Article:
The main difference between portfolio and program is that programs tend to be more cohesive groupings. A large project is usually managed as a program when is divided into subprojects. Subprojects within a program have to be managed in a very cohesive way “as a block”, and there is a person in charge of making sure that the aggregated benefit is delivered within the scope of that program. We call him the Program Manager.
There are different professional forms to manage projects: the Project Manager knows how finish the project the product result to on time, on cost, with the right quality, within scope and delivering value to stakeholders. The Portfolio Manager knows how to make that set of projects within its portfolio comply with the strategic needs and new projects are aligned and appropriately prioritized (what projects are done before and what projects after). The Program Manager wants to deliver the added benefit of managing those projects in block. There are standards for each of these ways of managing but everything adds up.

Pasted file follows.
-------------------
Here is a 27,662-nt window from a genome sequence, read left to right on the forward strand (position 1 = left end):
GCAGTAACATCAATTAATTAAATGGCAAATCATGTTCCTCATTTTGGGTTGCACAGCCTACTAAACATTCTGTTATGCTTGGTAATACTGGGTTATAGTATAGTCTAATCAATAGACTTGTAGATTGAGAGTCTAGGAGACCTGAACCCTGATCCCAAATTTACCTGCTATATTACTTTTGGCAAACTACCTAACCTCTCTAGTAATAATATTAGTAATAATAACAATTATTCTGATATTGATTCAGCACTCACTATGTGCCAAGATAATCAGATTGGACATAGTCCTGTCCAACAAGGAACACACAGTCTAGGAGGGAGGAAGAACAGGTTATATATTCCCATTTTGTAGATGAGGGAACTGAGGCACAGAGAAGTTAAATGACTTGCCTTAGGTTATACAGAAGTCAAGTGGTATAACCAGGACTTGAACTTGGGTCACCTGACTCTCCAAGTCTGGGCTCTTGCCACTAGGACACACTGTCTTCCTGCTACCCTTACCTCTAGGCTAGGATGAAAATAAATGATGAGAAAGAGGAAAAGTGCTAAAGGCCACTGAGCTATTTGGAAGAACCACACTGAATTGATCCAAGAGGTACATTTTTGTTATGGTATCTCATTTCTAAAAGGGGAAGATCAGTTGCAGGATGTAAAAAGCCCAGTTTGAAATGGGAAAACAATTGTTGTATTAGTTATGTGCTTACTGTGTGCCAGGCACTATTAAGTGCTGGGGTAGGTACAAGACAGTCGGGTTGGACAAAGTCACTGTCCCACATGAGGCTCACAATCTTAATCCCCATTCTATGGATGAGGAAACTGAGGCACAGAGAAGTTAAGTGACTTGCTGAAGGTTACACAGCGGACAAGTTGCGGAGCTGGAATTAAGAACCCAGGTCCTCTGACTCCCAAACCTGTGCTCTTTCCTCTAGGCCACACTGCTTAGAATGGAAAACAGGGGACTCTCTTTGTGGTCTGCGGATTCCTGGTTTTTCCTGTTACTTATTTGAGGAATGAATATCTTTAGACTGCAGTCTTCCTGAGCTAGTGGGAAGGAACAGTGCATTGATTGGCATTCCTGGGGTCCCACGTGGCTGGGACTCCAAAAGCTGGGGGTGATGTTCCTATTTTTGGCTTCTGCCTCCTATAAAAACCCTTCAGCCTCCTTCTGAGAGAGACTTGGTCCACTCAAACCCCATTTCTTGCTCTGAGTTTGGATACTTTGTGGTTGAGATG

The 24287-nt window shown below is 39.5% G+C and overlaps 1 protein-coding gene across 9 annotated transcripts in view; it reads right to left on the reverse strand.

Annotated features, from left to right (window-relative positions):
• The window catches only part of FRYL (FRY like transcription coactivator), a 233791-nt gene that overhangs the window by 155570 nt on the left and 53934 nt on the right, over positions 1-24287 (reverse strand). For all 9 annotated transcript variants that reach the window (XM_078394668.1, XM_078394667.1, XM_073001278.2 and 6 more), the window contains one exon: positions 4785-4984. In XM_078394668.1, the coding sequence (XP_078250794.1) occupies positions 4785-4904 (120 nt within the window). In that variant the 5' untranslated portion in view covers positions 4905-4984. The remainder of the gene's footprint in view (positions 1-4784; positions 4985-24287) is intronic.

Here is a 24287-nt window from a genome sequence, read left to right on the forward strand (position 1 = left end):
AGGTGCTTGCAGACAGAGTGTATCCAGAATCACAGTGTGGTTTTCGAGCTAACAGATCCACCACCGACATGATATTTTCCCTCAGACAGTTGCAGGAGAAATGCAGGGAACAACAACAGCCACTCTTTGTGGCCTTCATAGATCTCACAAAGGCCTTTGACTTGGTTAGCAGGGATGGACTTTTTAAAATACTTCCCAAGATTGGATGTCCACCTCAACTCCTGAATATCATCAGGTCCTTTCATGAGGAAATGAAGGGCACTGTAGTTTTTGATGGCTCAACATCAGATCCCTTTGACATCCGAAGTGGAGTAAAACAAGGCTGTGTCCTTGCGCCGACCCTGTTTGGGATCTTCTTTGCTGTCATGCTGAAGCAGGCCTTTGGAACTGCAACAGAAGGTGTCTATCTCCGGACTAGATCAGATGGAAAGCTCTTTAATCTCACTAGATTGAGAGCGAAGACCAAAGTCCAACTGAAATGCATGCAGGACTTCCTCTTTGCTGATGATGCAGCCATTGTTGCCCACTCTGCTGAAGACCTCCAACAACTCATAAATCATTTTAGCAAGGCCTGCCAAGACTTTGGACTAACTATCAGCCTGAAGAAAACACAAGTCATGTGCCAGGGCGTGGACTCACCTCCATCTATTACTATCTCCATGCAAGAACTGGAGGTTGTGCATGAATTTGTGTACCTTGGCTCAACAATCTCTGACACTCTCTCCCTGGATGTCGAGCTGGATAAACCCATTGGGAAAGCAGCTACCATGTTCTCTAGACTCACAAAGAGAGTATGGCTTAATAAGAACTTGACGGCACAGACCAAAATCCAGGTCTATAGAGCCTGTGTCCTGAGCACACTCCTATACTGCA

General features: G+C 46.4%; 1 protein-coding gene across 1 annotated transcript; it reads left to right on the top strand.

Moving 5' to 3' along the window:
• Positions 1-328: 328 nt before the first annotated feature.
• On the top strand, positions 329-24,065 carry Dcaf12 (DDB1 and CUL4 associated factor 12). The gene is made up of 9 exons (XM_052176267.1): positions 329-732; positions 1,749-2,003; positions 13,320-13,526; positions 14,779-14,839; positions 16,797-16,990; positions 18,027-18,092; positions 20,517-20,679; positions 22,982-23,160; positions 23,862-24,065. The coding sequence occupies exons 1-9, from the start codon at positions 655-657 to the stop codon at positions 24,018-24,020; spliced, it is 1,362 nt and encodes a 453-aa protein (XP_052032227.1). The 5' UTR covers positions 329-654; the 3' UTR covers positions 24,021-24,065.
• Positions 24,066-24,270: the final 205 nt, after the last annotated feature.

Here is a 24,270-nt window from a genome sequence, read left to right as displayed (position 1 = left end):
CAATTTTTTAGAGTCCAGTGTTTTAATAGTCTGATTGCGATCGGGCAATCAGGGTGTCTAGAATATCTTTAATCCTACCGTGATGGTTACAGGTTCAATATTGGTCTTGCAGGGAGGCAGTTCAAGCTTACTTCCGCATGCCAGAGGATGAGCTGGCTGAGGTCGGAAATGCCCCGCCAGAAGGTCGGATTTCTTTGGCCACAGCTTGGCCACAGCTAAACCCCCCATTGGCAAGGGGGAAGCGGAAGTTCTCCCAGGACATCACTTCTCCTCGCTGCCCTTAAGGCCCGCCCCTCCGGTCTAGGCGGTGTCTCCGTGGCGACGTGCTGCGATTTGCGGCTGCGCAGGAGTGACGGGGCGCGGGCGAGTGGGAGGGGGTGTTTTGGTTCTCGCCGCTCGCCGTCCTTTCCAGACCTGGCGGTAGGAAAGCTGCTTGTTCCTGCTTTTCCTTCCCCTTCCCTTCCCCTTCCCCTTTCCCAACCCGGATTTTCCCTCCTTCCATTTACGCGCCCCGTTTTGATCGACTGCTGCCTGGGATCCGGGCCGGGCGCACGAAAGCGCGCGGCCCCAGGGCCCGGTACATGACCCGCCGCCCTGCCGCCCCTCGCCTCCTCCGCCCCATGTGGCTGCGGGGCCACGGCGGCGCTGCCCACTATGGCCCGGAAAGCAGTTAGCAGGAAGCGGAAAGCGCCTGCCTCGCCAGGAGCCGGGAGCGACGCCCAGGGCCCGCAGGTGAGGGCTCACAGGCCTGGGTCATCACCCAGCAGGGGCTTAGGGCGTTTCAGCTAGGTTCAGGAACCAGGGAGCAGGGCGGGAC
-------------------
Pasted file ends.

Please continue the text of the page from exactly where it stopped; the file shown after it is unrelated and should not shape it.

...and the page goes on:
In the project economy projects are organized in organizational structures. Projects fit into business units and can be part of one or more portfolios and one program. This is the organization view of projects. In summary: projects are not organized as a “comb shaped chart” just one level below the management team. On the contrary, projects are quite structured in organizations, and this makes specialization possible.
In the Project Economy, projects are organized in organizational structures to enhance specialization.